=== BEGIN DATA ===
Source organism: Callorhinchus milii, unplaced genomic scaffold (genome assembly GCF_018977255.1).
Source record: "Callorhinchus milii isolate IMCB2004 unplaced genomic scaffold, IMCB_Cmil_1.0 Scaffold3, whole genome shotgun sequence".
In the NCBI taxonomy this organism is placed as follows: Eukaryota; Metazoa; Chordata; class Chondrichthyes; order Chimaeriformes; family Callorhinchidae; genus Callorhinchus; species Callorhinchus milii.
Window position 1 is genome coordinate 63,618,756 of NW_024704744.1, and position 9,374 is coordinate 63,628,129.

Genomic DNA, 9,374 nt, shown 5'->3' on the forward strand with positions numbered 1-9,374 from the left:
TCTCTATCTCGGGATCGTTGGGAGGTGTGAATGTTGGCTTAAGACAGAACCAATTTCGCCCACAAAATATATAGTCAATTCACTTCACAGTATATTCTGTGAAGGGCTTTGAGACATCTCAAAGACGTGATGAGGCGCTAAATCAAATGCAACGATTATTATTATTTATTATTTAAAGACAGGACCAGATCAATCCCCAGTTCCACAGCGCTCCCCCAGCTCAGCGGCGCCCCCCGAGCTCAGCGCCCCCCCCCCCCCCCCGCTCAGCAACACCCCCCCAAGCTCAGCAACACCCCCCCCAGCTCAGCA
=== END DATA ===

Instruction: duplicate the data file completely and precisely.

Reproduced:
Source organism: Callorhinchus milii, unplaced genomic scaffold (genome assembly GCF_018977255.1).
Source record: "Callorhinchus milii isolate IMCB2004 unplaced genomic scaffold, IMCB_Cmil_1.0 Scaffold3, whole genome shotgun sequence".
In the NCBI taxonomy this organism is placed as follows: Eukaryota; Metazoa; Chordata; class Chondrichthyes; order Chimaeriformes; family Callorhinchidae; genus Callorhinchus; species Callorhinchus milii.
Window position 1 is genome coordinate 63,618,756 of NW_024704744.1, and position 9,374 is coordinate 63,628,129.

Genomic DNA, 9,374 nt, shown 5'->3' on the forward strand with positions numbered 1-9,374 from the left:
TCTCTATCTCGGGATCGTTGGGAGGTGTGAATGTTGGCTTAAGACAGAACCAATTTCGCCCACAAAATATATAGTCAATTCACTTCACAGTATATTCTGTGAAGGGCTTTGAGACATCTCAAAGACGTGATGAGGCGCTAAATCAAATGCAACGATTATTATTATTTATTATTTAAAGACAGGACCAGATCAATCCCCAGTTCCACAGCGCTCCCCCAGCTCAGCGGCGCCCCCCGAGCTCAGCGCCCCCCCCCCCCCCCCGCTCAGCAACACCCCCCCAAGCTCAGCAACACCCCCCCCAGCTCAGCA